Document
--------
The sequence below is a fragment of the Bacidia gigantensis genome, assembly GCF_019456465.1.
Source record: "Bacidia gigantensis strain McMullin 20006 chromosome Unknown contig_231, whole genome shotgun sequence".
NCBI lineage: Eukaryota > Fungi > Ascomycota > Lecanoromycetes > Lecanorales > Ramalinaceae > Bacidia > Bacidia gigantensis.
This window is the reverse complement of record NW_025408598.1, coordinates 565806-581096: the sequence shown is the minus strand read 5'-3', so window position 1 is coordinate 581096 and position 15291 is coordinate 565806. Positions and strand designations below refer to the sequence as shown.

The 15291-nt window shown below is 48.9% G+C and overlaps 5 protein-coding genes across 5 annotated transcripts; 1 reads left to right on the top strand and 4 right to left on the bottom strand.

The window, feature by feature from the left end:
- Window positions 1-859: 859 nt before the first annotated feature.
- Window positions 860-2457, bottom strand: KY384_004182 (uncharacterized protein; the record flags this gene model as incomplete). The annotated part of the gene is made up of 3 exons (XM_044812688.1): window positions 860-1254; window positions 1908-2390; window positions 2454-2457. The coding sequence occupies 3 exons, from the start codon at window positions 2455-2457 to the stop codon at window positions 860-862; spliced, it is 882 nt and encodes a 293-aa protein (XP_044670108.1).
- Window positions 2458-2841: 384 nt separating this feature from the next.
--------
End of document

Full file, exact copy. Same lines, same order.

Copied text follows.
The sequence below is a fragment of the Bacidia gigantensis genome, assembly GCF_019456465.1.
Source record: "Bacidia gigantensis strain McMullin 20006 chromosome Unknown contig_231, whole genome shotgun sequence".
NCBI lineage: Eukaryota > Fungi > Ascomycota > Lecanoromycetes > Lecanorales > Ramalinaceae > Bacidia > Bacidia gigantensis.
This window is the reverse complement of record NW_025408598.1, coordinates 565806-581096: the sequence shown is the minus strand read 5'-3', so window position 1 is coordinate 581096 and position 15291 is coordinate 565806. Positions and strand designations below refer to the sequence as shown.

The 15291-nt window shown below is 48.9% G+C and overlaps 5 protein-coding genes across 5 annotated transcripts; 1 reads left to right on the top strand and 4 right to left on the bottom strand.

The window, feature by feature from the left end:
- Window positions 1-859: 859 nt before the first annotated feature.
- Window positions 860-2457, bottom strand: KY384_004182 (uncharacterized protein; the record flags this gene model as incomplete). The annotated part of the gene is made up of 3 exons (XM_044812688.1): window positions 860-1254; window positions 1908-2390; window positions 2454-2457. The coding sequence occupies 3 exons, from the start codon at window positions 2455-2457 to the stop codon at window positions 860-862; spliced, it is 882 nt and encodes a 293-aa protein (XP_044670108.1).
- Window positions 2458-2841: 384 nt separating this feature from the next.